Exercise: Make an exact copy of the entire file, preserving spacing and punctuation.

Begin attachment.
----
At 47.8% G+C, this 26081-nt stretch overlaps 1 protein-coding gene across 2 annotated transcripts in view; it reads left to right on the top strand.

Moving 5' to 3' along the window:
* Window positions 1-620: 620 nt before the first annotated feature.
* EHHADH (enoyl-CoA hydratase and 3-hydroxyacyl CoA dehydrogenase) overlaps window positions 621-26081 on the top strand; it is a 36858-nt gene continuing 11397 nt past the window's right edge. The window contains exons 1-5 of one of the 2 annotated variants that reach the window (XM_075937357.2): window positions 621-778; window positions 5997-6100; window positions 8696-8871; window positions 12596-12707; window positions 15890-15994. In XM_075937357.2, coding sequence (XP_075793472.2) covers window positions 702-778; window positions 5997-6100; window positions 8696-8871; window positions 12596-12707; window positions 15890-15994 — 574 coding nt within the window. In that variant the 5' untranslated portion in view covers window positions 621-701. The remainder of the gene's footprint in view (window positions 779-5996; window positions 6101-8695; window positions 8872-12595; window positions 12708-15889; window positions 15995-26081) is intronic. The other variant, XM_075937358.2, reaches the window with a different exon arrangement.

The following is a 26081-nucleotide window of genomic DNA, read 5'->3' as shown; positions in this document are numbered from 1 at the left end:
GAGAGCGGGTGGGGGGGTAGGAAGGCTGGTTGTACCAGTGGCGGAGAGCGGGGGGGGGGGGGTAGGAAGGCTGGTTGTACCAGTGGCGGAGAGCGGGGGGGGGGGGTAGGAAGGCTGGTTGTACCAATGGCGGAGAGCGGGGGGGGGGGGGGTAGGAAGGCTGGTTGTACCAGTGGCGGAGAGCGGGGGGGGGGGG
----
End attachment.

At 47.8% G+C, this 26081-nt stretch overlaps 1 protein-coding gene across 2 annotated transcripts in view; it reads left to right on the top strand.

Moving 5' to 3' along the window:
* Window positions 1-620: 620 nt before the first annotated feature.
* EHHADH (enoyl-CoA hydratase and 3-hydroxyacyl CoA dehydrogenase) overlaps window positions 621-26081 on the top strand; it is a 36858-nt gene continuing 11397 nt past the window's right edge. The window contains exons 1-5 of one of the 2 annotated variants that reach the window (XM_075937357.2): window positions 621-778; window positions 5997-6100; window positions 8696-8871; window positions 12596-12707; window positions 15890-15994. In XM_075937357.2, coding sequence (XP_075793472.2) covers window positions 702-778; window positions 5997-6100; window positions 8696-8871; window positions 12596-12707; window positions 15890-15994 — 574 coding nt within the window. In that variant the 5' untranslated portion in view covers window positions 621-701. The remainder of the gene's footprint in view (window positions 779-5996; window positions 6101-8695; window positions 8872-12595; window positions 12708-15889; window positions 15995-26081) is intronic. The other variant, XM_075937358.2, reaches the window with a different exon arrangement.

The following is a 26081-nucleotide window of genomic DNA, read 5'->3' as shown; positions in this document are numbered from 1 at the left end:
GAGAGCGGGTGGGGGGGTAGGAAGGCTGGTTGTACCAGTGGCGGAGAGCGGGGGGGGGGGGGTAGGAAGGCTGGTTGTACCAGTGGCGGAGAGCGGGGGGGGGGGGTAGGAAGGCTGGTTGTACCAATGGCGGAGAGCGGGGGGGGGGGGGGTAGGAAGGCTGGTTGTACCAGTGGCGGAGAGCGGGGGGGGGGGG